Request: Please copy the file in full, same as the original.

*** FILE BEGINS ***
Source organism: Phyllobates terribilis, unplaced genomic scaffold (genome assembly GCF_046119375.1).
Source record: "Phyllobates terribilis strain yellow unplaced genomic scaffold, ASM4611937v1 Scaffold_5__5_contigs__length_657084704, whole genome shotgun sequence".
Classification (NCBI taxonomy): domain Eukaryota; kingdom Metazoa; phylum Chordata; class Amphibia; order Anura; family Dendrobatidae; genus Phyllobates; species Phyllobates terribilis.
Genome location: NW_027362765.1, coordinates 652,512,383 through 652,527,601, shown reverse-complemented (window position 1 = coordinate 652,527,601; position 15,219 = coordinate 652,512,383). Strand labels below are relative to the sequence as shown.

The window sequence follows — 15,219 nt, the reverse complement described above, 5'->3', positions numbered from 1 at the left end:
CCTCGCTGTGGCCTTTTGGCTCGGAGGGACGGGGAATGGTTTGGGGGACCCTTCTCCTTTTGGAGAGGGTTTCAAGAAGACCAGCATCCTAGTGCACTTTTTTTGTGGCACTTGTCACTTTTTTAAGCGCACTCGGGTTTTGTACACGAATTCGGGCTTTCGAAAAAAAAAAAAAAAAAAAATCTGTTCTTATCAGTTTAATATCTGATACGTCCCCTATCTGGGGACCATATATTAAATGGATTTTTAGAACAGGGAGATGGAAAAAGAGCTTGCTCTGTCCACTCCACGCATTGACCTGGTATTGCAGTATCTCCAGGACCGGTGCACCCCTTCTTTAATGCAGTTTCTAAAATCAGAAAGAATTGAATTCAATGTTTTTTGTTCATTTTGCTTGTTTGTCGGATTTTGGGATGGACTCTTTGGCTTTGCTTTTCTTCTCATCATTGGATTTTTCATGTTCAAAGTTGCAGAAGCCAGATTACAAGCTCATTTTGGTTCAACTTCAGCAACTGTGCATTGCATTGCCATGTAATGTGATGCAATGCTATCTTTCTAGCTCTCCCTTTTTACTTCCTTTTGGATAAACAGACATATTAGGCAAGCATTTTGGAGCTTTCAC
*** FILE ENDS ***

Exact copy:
Source organism: Phyllobates terribilis, unplaced genomic scaffold (genome assembly GCF_046119375.1).
Source record: "Phyllobates terribilis strain yellow unplaced genomic scaffold, ASM4611937v1 Scaffold_5__5_contigs__length_657084704, whole genome shotgun sequence".
Classification (NCBI taxonomy): domain Eukaryota; kingdom Metazoa; phylum Chordata; class Amphibia; order Anura; family Dendrobatidae; genus Phyllobates; species Phyllobates terribilis.
Genome location: NW_027362765.1, coordinates 652,512,383 through 652,527,601, shown reverse-complemented (window position 1 = coordinate 652,527,601; position 15,219 = coordinate 652,512,383). Strand labels below are relative to the sequence as shown.

The window sequence follows — 15,219 nt, the reverse complement described above, 5'->3', positions numbered from 1 at the left end:
CCTCGCTGTGGCCTTTTGGCTCGGAGGGACGGGGAATGGTTTGGGGGACCCTTCTCCTTTTGGAGAGGGTTTCAAGAAGACCAGCATCCTAGTGCACTTTTTTTGTGGCACTTGTCACTTTTTTAAGCGCACTCGGGTTTTGTACACGAATTCGGGCTTTCGAAAAAAAAAAAAAAAAAAAATCTGTTCTTATCAGTTTAATATCTGATACGTCCCCTATCTGGGGACCATATATTAAATGGATTTTTAGAACAGGGAGATGGAAAAAGAGCTTGCTCTGTCCACTCCACGCATTGACCTGGTATTGCAGTATCTCCAGGACCGGTGCACCCCTTCTTTAATGCAGTTTCTAAAATCAGAAAGAATTGAATTCAATGTTTTTTGTTCATTTTGCTTGTTTGTCGGATTTTGGGATGGACTCTTTGGCTTTGCTTTTCTTCTCATCATTGGATTTTTCATGTTCAAAGTTGCAGAAGCCAGATTACAAGCTCATTTTGGTTCAACTTCAGCAACTGTGCATTGCATTGCCATGTAATGTGATGCAATGCTATCTTTCTAGCTCTCCCTTTTTACTTCCTTTTGGATAAACAGACATATTAGGCAAGCATTTTGGAGCTTTCAC